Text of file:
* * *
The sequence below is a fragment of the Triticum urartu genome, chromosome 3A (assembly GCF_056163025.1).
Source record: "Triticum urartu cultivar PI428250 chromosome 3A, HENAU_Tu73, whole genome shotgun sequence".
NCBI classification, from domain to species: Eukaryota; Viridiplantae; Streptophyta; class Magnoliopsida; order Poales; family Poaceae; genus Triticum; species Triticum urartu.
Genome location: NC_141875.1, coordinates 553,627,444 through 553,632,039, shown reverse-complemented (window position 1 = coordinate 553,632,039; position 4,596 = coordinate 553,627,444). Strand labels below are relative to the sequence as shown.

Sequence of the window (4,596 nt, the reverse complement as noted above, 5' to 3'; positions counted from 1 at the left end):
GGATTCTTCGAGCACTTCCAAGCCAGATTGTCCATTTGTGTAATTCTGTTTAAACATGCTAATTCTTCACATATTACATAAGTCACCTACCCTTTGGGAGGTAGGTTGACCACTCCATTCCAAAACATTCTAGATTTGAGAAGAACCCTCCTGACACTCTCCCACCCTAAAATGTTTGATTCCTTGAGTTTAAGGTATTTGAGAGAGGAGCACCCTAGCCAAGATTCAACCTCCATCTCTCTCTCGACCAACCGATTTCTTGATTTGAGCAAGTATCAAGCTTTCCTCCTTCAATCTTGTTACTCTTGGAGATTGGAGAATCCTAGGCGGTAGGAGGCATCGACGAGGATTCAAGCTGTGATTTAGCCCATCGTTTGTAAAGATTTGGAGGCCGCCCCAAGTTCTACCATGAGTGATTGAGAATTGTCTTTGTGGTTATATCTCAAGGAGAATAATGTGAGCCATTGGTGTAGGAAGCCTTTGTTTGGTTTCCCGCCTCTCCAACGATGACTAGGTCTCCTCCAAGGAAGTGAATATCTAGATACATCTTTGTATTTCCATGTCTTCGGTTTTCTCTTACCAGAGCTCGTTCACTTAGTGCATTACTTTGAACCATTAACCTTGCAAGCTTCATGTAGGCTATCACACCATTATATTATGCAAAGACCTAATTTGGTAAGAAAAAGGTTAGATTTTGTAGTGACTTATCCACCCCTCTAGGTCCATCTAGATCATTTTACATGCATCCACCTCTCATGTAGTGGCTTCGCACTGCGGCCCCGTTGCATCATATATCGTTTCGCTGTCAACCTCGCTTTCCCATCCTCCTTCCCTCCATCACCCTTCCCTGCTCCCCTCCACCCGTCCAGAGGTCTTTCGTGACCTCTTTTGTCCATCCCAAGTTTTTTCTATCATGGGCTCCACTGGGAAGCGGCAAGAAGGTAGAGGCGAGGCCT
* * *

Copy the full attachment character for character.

The sequence below is a fragment of the Triticum urartu genome, chromosome 3A (assembly GCF_056163025.1).
Source record: "Triticum urartu cultivar PI428250 chromosome 3A, HENAU_Tu73, whole genome shotgun sequence".
NCBI classification, from domain to species: Eukaryota; Viridiplantae; Streptophyta; class Magnoliopsida; order Poales; family Poaceae; genus Triticum; species Triticum urartu.
Genome location: NC_141875.1, coordinates 553,627,444 through 553,632,039, shown reverse-complemented (window position 1 = coordinate 553,632,039; position 4,596 = coordinate 553,627,444). Strand labels below are relative to the sequence as shown.

Sequence of the window (4,596 nt, the reverse complement as noted above, 5' to 3'; positions counted from 1 at the left end):
GGATTCTTCGAGCACTTCCAAGCCAGATTGTCCATTTGTGTAATTCTGTTTAAACATGCTAATTCTTCACATATTACATAAGTCACCTACCCTTTGGGAGGTAGGTTGACCACTCCATTCCAAAACATTCTAGATTTGAGAAGAACCCTCCTGACACTCTCCCACCCTAAAATGTTTGATTCCTTGAGTTTAAGGTATTTGAGAGAGGAGCACCCTAGCCAAGATTCAACCTCCATCTCTCTCTCGACCAACCGATTTCTTGATTTGAGCAAGTATCAAGCTTTCCTCCTTCAATCTTGTTACTCTTGGAGATTGGAGAATCCTAGGCGGTAGGAGGCATCGACGAGGATTCAAGCTGTGATTTAGCCCATCGTTTGTAAAGATTTGGAGGCCGCCCCAAGTTCTACCATGAGTGATTGAGAATTGTCTTTGTGGTTATATCTCAAGGAGAATAATGTGAGCCATTGGTGTAGGAAGCCTTTGTTTGGTTTCCCGCCTCTCCAACGATGACTAGGTCTCCTCCAAGGAAGTGAATATCTAGATACATCTTTGTATTTCCATGTCTTCGGTTTTCTCTTACCAGAGCTCGTTCACTTAGTGCATTACTTTGAACCATTAACCTTGCAAGCTTCATGTAGGCTATCACACCATTATATTATGCAAAGACCTAATTTGGTAAGAAAAAGGTTAGATTTTGTAGTGACTTATCCACCCCTCTAGGTCCATCTAGATCATTTTACATGCATCCACCTCTCATGTAGTGGCTTCGCACTGCGGCCCCGTTGCATCATATATCGTTTCGCTGTCAACCTCGCTTTCCCATCCTCCTTCCCTCCATCACCCTTCCCTGCTCCCCTCCACCCGTCCAGAGGTCTTTCGTGACCTCTTTTGTCCATCCCAAGTTTTTTCTATCATGGGCTCCACTGGGAAGCGGCAAGAAGGTAGAGGCGAGGCCT